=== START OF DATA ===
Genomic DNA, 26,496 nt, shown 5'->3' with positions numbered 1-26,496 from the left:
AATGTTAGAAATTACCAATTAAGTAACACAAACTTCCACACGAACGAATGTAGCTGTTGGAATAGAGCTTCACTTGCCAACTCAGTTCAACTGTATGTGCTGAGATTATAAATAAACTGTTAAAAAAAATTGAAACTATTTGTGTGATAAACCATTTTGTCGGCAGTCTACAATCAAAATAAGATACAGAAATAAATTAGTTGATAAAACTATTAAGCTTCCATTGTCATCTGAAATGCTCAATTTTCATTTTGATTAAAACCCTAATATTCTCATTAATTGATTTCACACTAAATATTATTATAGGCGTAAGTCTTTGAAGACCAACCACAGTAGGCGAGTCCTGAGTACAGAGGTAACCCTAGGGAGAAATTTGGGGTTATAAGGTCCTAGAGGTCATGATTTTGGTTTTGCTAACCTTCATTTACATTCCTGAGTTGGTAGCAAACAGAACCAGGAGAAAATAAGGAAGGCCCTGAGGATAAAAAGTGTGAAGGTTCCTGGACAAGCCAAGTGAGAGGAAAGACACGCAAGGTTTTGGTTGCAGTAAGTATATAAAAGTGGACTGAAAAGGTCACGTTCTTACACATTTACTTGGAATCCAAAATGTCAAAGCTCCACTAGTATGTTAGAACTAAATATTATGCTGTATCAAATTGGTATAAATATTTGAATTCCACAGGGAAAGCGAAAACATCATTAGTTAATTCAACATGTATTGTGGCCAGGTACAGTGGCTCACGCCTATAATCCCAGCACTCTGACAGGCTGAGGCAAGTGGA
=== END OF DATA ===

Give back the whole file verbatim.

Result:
Genomic DNA, 26,496 nt, shown 5'->3' with positions numbered 1-26,496 from the left:
AATGTTAGAAATTACCAATTAAGTAACACAAACTTCCACACGAACGAATGTAGCTGTTGGAATAGAGCTTCACTTGCCAACTCAGTTCAACTGTATGTGCTGAGATTATAAATAAACTGTTAAAAAAAATTGAAACTATTTGTGTGATAAACCATTTTGTCGGCAGTCTACAATCAAAATAAGATACAGAAATAAATTAGTTGATAAAACTATTAAGCTTCCATTGTCATCTGAAATGCTCAATTTTCATTTTGATTAAAACCCTAATATTCTCATTAATTGATTTCACACTAAATATTATTATAGGCGTAAGTCTTTGAAGACCAACCACAGTAGGCGAGTCCTGAGTACAGAGGTAACCCTAGGGAGAAATTTGGGGTTATAAGGTCCTAGAGGTCATGATTTTGGTTTTGCTAACCTTCATTTACATTCCTGAGTTGGTAGCAAACAGAACCAGGAGAAAATAAGGAAGGCCCTGAGGATAAAAAGTGTGAAGGTTCCTGGACAAGCCAAGTGAGAGGAAAGACACGCAAGGTTTTGGTTGCAGTAAGTATATAAAAGTGGACTGAAAAGGTCACGTTCTTACACATTTACTTGGAATCCAAAATGTCAAAGCTCCACTAGTATGTTAGAACTAAATATTATGCTGTATCAAATTGGTATAAATATTTGAATTCCACAGGGAAAGCGAAAACATCATTAGTTAATTCAACATGTATTGTGGCCAGGTACAGTGGCTCACGCCTATAATCCCAGCACTCTGACAGGCTGAGGCAAGTGGA